BLM seeks input on analysis of McCullough Peaks herd plan and proposed bait trap gather


July 20, 2023

The Bureau of Land Management Cody Field Office has released an environmental assessment that analyzes future wild horse bait trap gathers and fertility control measures needed in the McCullough Peaks Wild Horse Herd Management Area for the next 10 years. The public comment period is open July 13–Aug. 12, 2023.

The McCullough Peaks HMA is located east of Cody in Park County. The HMA’s appropriate management level — the point at which the wild horse population is consistent with the land’s capacity to support it and other mandated uses of those lands — is 70–140 wild horses. The current population is 181 horses, based on direct counts in 2023.

“We need to conduct small bait trap gathers and fertility control measures in the McCullough Peaks to return the population to within its AML and slow population growth, protecting the health of public land and supporting healthy horses,” said Cody Field Manager Cade Powell. BLM could begin a bait trap gather later in 2023.

According to the environmental assessment, “The BLM protects, manages, and controls wild horses and burros under the authority of the Wild Free Roaming Horses and Burros Act (WFRHBA) of 1971, as amended. The WFRHBA mandates that BLM manage wild horse populations that prevent deterioration of the rangelands and help maintain a “thriving natural ecological balance” (TNEB), while allowing multiple use within the McCullough Peaks HMA. BLM accomplishes this goal by identifying the “appropriate management level” (AML) for each herd management area. An AML is generally a population range that allows the rangelands to maintain TNEB.

“The 2015 Cody Record of Decision and Approved Resource Management Plan (2015 Cody RMP) identified the appropriate management level (AML) for McCullough Peaks HMA as a population between 70 and 140 wild horses. Since 2011, the herd within the McCullough Peaks HMA has been treated with Porcine Zona Pellucida (PZP, an immunocontraceptive used on the herd since 2011). However, population size has increased by an average of 2% per year due to several horses not responding to PZP treatments and because BLM allows mares to foal to provide genetic diversity to the herd.

“Additionally, the life expectancy is averaging 17 years with several mares currently over 20 years old. Within the McCullough Peaks HMA horses are reaching over 25 years old, five years longer than the average lifespan of a wild horse. The population size is based on direct counts completed in 2023. Projected, herd sizes for the years 2024-2034 are based on current management, which allows for a 2% growth rate per year. If BLM ceases managing wild horses through population control measures, wild horse herd population typically increase by 20% per year.”

Based on the 2% increase projection, the herd size would be at 200 by 2028 and 221 by 2033.

The proposed action based on the environmental assessment is to “conduct a bait trap gather to remove excess horses within the McCullough Peaks HMA to achieve AML. The gather would allow older horses to remain within the McCullough Peaks HMA. The BLM would continue current use of PZP, however, the proposed action would implement additional population growth suppression treatments (i.e., Gonacon, another immunocontraceptive) on mares older than 13 years old and that have contributed to the genetic diversity of the herd. In subsequent years, the BLM would maintain the population within AML through maintenance gathers if the population continues to exceed AML.”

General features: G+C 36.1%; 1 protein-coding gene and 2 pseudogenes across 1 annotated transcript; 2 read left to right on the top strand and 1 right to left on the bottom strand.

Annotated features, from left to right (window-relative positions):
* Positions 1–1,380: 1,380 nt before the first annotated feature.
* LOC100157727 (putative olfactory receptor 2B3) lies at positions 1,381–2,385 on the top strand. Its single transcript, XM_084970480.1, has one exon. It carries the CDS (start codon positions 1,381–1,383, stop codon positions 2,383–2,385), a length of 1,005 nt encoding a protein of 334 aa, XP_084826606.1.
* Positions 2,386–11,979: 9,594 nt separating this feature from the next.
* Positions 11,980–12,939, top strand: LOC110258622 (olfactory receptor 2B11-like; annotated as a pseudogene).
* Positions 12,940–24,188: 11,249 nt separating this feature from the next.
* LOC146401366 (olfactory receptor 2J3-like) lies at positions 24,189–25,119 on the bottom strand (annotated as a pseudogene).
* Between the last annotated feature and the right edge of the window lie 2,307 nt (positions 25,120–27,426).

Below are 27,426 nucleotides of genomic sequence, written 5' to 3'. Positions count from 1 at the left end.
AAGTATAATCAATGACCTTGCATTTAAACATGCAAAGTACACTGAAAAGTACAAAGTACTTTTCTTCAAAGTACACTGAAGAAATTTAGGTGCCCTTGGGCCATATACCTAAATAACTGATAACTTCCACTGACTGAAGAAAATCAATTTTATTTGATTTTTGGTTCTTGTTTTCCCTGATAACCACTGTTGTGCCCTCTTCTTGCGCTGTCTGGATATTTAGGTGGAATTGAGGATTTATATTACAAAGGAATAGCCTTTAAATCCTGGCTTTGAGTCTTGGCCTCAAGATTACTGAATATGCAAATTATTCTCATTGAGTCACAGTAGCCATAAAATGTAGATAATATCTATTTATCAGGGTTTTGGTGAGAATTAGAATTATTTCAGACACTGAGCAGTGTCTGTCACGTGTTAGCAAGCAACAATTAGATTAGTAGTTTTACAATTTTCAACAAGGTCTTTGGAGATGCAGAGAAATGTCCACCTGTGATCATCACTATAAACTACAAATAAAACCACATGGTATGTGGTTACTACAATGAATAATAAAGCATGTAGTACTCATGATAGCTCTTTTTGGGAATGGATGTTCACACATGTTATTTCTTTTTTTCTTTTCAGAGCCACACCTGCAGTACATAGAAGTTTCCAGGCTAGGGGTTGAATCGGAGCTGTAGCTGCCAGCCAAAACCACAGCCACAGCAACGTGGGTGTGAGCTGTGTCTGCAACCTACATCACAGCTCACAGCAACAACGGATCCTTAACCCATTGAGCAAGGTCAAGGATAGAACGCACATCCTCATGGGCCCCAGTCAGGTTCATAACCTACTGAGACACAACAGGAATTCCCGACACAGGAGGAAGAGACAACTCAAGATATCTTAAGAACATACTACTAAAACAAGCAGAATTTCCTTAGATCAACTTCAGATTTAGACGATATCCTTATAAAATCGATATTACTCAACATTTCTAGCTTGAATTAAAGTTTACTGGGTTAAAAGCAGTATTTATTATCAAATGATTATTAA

Regarding the bait trap gather, the proposed action would have immediate trapping efforts likely conducted by BLM staff. In subsequent years a contractor may be utilized.

Per the assessment, “BLM staff familiar with the identification of the horses will help ensure that family bands will remain together, and the proper horses slated for removal are safely trapped.”

According to the assessment, “During the external scoping period, there was concern from the public that older horses within the McCullough Peaks HMA would be gathered and due to their age would immediately become sale authority horses without the possibility of adoption or end up living in a long-term care holding facility which is an enormous cost to support these horses. Therefore, the Cody Field Office will not remove the older population of horses living within the McCullough Peaks HMA.


Per the assessment regarding care of the horses once they are gathered, “Wild horses that are gathered would be transported from the gather sites to a temporary holding corral. Mares would be identified for fertility control and treated at the corrals. The horses would be provided good quality hay and water. At the temporary holding facility, a veterinarian, when present, would provide recommendations to the BLM regarding care and treatment of recently captured wild horses. Any animals affected by a chronic or incurable disease, injury, lameness or serious physical defect (such as severe tooth loss or wear, club foot, and other severe congenital abnormalities) would be humanely euthanized using methods acceptable to the American Veterinary Medical Association (AVMA).

The environmental assessment is available for review and comment on our ePlanning website (“Participate Now” in left sidebar navigation) at

You must submit all input by Aug. 12, 2023.


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